Letters to the Editor
In my opinion, the U.S. healthcare system and many doctors collectively are the biggest busts in diabetes care and treatment. If I don’t take insulin, I die. However, insulin prices and my healthcare costs go up by double-digit percentages every year. My infusion sets and reservoirs cost more than $1,000 every three months.
Is there one general practitioner out there who can diagnose type 1 in someone over the age of 25? I, my brother and my father were all diagnosed over this age—myself at the age of 35. I nearly died, running BGs over 600, and the third doctor I saw at an urgent care clinic finally gave me insulin. They were certain that I was type 2 because of my age.
In my high-ketone haze, I remember a nurse saying, “You must have lost a lot of weight.” I will never forget that insult to type 1s everywhere.
I know of two others who also had problems with late-onset diagnosis. One person I went to high school with had a doctor who wouldn’t believe that a 32-year-old could be type 1, even after a C-peptide test.
And why do I have to see a doctor and pay for the visit and expensive blood tests in order to get a prescription for insulin? I know more about managing type 1 than any doctor I’ve seen, because I live with it every day and learn about it every day.
This system is not working and our government doesn’t care because we are the highest profit margin in any industry. That’s the biggest diabetes bust!
Placing the ADA Exchange Diet at the top of your list of “17 Biggest Diabetes Busts” (January 2005) is like declaring all cars unsafe at any speed. The ADA exchanges are not a “diet” but a vehicle to monitor portions and to illustrate comparable food substitutions in a meal plan that should be individualized.
Granted the exchanges don’t distinguish the “better” carbs (in whole grains, legumes, vegetables, fruits and low-fat dairy) from less-wholesome sources, but one can operate this vehicle wisely. One can choose the better options and use the exchange lists to follow either a low- or a high-carbohydrate diet. For type 2 diabetes, it’s not the carbs but the total calories that are most important, anyway.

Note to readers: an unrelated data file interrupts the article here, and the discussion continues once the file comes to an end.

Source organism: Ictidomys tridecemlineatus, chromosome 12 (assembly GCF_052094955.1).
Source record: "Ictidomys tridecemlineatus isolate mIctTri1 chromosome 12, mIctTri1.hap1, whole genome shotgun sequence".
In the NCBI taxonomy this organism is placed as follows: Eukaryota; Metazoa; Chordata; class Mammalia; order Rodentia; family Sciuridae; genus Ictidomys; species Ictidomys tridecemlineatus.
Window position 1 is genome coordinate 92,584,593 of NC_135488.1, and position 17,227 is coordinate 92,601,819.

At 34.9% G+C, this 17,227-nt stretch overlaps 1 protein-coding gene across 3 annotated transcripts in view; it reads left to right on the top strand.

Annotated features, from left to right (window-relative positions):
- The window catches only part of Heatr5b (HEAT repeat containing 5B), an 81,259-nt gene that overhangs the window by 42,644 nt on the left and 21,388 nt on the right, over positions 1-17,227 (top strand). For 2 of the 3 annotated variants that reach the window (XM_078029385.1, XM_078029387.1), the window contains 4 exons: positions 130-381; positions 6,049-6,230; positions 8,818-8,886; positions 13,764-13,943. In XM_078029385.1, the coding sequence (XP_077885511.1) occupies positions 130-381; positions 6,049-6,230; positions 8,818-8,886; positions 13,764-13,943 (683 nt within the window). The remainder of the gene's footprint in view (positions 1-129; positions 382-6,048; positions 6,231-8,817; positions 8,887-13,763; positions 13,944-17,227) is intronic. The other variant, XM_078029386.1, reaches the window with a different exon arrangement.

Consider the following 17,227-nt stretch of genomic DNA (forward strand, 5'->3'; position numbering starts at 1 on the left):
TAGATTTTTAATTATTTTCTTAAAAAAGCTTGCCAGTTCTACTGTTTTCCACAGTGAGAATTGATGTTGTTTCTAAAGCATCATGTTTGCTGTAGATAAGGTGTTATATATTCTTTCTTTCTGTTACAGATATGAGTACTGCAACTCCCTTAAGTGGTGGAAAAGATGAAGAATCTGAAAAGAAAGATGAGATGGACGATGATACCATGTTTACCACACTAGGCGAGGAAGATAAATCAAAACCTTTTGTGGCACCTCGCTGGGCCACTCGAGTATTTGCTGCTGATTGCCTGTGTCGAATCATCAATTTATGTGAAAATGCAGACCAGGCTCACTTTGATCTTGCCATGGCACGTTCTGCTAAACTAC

Robin Edelman MS, RD, CDE
Diabetes Program Administrator
Vermont Department of Health
Editor’s note: For the “Diabetes Busts” article, busts were listed alphabetically.
Skin Care Article Was Only Skin Deep
As a type 1 diabetic, I read with interest your article on skin care (“A Dermatologist Gives the Skinny on Good Skin Care”, January 2005).
I was disappointed, however, that there was no mention of dermatitis herpetiformis (DH) in the article. DH is an extremely itchy rash typically found on the elbows, knees, hairline or buttocks and is a direct result of the ingestion of gluten in the diet.
DH is often misdiagnosed as eczema, but it does not respond to treatments typically associated with eczema. What most people don’t know is that if they have one autoimmune disorder, their chances of developing a second autoimmune disorder increases greatly.
Celiac disease and dermatitis herpetiformis are two disorders that often go hand-in-hand with diabetes, and with DH being a skin reaction to the ingestion of gluten, I would have hoped a mention of DH would have been made in the article. Unfortunately, most physicians in the United States are painfully behind the times in diagnosing DH and celiac disease.
Keep up the good work, and please consider doing an article on the relationship of diabetes with other autoimmune diseases.
Web Site Correction for Lancing Device Article
Your article “Choosing the Right Lancing Device” (December 2004) was most appreciated. However, there is one minor correction.
In the article’s reference table, you stated that the Accu-Chek Web site is www.roche.com, yet all of the other manufacturer’s Web sites were directly tied to their product Web sites. The Web site for Accu-Chek products and services can be found at www.accu-check.com.
Office of Public Affairs
Roche Diagnostics Corporation